Merry Christmas, and may you accept the "gracious gift upon gracious gift" that is the Love of God, pour out for you in Christ Jesus our Lord.

Monday, December 01, 2008

Reflection for Vespers of Monday of the First Week of Advent

But our citizenship is in heaven, and from it we also await a savior, the Lord Jesus Christ. He will change our lowly body to conform with his glorified body by the power that enables him also to bring all things into subjection to himself. (Phil 3:20-21)
In this passage from his Letter to the Philippians, Saint Paul tells us that Christ will conform our lowly bodies to His glorious body at the second coming. This is a great source of hope for us because it reminds us of our bodily resurrection from the dead and that it will be Christ who will bring about the glorification of our lowly bodies in conformity with His glorified and risen humanity.

However, Christ also comes to us everyday. St. Bernard in this Wednesday’s office of readings tells us that, besides a second coming of Christ at the end of the world, there is a third coming of Christ, a kind of everyday coming, if you will, of our savior in our lives. Citing the gospel of John, Bernard reminds us of the words of Christ who said “If anyone loves me, he will keep my word, and my Father will love him, and we will come to him.” Christ then comes to us everyday. In the light of this third coming, St.Paul’s words take on new meaning. Christ’s everyday coming is also redemptive and, if properly received, conforms us to Him. What a greater source of hope this is for us religious to know that our spiritual growth is not completely up to us. If, in hearing the call of Advent repentance, we see that our efforts alone have failed to produce fruit in our spiritual life, we can take comfort in the fact that it is the Lord who, having called us, will carrying out his plan for our perfection even today.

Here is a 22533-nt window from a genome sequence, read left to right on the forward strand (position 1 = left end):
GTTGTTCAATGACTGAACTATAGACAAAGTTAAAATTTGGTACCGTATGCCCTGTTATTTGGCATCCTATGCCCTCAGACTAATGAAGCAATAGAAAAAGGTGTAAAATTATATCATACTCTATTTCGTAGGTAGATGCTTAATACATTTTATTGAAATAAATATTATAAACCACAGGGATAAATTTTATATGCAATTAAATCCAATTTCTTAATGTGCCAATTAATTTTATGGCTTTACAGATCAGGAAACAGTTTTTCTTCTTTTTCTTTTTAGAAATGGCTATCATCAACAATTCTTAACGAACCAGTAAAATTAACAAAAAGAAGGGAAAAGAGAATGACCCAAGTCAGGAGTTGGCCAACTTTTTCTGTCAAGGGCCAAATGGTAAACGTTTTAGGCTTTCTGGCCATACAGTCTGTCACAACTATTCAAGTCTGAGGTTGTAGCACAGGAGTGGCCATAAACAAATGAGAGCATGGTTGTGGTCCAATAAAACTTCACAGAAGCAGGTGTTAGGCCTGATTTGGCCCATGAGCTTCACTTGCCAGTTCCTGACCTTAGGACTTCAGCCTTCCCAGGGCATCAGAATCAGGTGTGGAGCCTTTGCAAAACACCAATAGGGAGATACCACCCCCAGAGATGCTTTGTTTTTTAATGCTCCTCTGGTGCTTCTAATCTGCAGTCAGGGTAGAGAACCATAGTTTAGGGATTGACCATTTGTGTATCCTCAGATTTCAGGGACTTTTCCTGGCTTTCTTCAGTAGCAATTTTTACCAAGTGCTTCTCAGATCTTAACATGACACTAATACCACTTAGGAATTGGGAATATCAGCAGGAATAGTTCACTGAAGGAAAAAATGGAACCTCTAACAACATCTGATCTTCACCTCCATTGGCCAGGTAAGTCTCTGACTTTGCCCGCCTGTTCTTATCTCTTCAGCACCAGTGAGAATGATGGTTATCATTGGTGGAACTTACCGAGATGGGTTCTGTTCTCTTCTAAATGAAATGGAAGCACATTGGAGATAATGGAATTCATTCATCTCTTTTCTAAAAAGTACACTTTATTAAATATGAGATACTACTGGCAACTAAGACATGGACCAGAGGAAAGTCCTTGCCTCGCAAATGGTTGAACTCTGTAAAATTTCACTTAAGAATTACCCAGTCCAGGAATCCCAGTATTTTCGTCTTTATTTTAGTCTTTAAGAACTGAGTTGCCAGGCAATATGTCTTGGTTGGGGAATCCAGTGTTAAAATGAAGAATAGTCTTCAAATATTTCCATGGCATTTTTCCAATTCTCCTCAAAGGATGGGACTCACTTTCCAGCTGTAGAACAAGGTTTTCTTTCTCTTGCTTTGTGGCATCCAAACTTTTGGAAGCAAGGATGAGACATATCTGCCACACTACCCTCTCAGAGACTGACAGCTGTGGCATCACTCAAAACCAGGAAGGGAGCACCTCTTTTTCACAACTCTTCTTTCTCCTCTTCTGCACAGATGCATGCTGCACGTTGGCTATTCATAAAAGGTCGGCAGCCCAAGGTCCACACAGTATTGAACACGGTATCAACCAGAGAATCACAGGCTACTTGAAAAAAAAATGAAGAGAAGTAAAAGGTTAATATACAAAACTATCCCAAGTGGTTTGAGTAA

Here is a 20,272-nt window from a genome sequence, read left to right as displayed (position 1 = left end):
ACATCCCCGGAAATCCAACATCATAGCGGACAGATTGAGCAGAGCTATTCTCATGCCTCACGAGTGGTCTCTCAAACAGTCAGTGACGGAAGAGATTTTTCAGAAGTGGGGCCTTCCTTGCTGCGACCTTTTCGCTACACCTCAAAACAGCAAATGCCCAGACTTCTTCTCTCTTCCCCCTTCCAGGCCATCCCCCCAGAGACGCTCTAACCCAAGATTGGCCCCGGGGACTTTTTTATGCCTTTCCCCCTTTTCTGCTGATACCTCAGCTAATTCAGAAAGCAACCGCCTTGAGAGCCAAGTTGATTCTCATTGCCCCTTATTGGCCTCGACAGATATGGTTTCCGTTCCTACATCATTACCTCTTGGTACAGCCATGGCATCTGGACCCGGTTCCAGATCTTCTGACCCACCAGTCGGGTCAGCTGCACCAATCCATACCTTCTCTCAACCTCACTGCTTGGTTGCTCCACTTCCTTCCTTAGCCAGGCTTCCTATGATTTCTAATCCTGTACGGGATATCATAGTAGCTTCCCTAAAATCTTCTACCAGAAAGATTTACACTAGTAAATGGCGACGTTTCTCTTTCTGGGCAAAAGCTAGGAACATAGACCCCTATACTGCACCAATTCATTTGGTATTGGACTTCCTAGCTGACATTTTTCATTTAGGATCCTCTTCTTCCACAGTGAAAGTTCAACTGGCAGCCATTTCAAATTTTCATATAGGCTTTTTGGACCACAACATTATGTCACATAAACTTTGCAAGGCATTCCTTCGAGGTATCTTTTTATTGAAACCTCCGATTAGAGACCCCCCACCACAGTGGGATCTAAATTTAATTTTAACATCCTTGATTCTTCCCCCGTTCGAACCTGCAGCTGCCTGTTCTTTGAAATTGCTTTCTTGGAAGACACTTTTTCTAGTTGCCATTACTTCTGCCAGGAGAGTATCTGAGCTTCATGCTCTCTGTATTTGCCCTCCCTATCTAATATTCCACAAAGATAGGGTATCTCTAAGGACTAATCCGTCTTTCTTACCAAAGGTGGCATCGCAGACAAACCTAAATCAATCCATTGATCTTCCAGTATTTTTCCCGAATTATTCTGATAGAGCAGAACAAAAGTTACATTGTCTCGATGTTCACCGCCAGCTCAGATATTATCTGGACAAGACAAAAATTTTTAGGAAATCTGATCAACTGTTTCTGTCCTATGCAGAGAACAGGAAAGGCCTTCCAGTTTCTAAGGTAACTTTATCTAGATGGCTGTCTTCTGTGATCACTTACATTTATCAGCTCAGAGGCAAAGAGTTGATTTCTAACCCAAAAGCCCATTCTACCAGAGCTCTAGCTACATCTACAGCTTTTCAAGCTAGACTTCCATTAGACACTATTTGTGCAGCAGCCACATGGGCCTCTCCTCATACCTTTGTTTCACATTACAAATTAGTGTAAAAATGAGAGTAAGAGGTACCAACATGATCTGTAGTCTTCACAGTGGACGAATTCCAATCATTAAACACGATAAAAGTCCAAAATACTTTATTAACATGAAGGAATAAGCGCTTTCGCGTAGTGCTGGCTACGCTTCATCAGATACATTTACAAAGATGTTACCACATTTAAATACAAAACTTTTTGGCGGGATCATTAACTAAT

Elsewhere in his letter, St. Paul tells us the part we are to play in being conformed to Christ. He exhorts the Philippians to have the same humble attitude as Christ, and not to boast in the flesh, that is, in things such as heritage or the practice of religious rites. Speaking of his own journey in Christ, he tells us that all the things he used to boast about he has come to consider trash after meeting Christ. It is almost as though Paul’s encounter with Christ on the road to Damascus showed him that the unmerited gift of Christ’s love to all people is the only thing he could use to judge himself and others. As he came to understand that Christ’s love was equally given to all, the righteous and the unrighteous on the basis of faith, Paul began to understand that he could not see himself as better than others simply because he was faithful to the religious practices of the law or because he was a Jew and a part of the chosen people. In fact, because of the greatness of Christ’s love, he could not hold himself as better than others for any reason whatsoever. In this way, Paul learned to die to himself and to all that he used to hold dear so as to become a new creation in Christ. This is the way we can have an active role in being conformed to Christ. By placing our faith in God’s unfathomable love, we too begin the process of realizing that the things we used to boast about, the things we used to think give us worth over and above others, are indeed rubbish. Placing our faith in the immensity of God’s love, the competition to receive more than the others gradually ceases because there is enough of God’s love for all of us. Likewise, the competition to be considered better than the others begins to fade away, because in receiving God’s love, we recognize that it is a gift not based on our merits or on how good we are but on God’s generosity. Only in knowing Christ and his gift of love, as Saint Paul sought to, and in dying to ourselves, can we then live in unity and peace. Only in receiving Christ’s charity in an intimate relationship with Him, can we become charitable to others. By placing our faith in Christ’s great love, we are humbled by His generosity, we begin to hope for all things from Him, and we yearn to put the very same love He showed us into practice. This, in short, is how we cooperate with Christ in his work of conforming us to Him.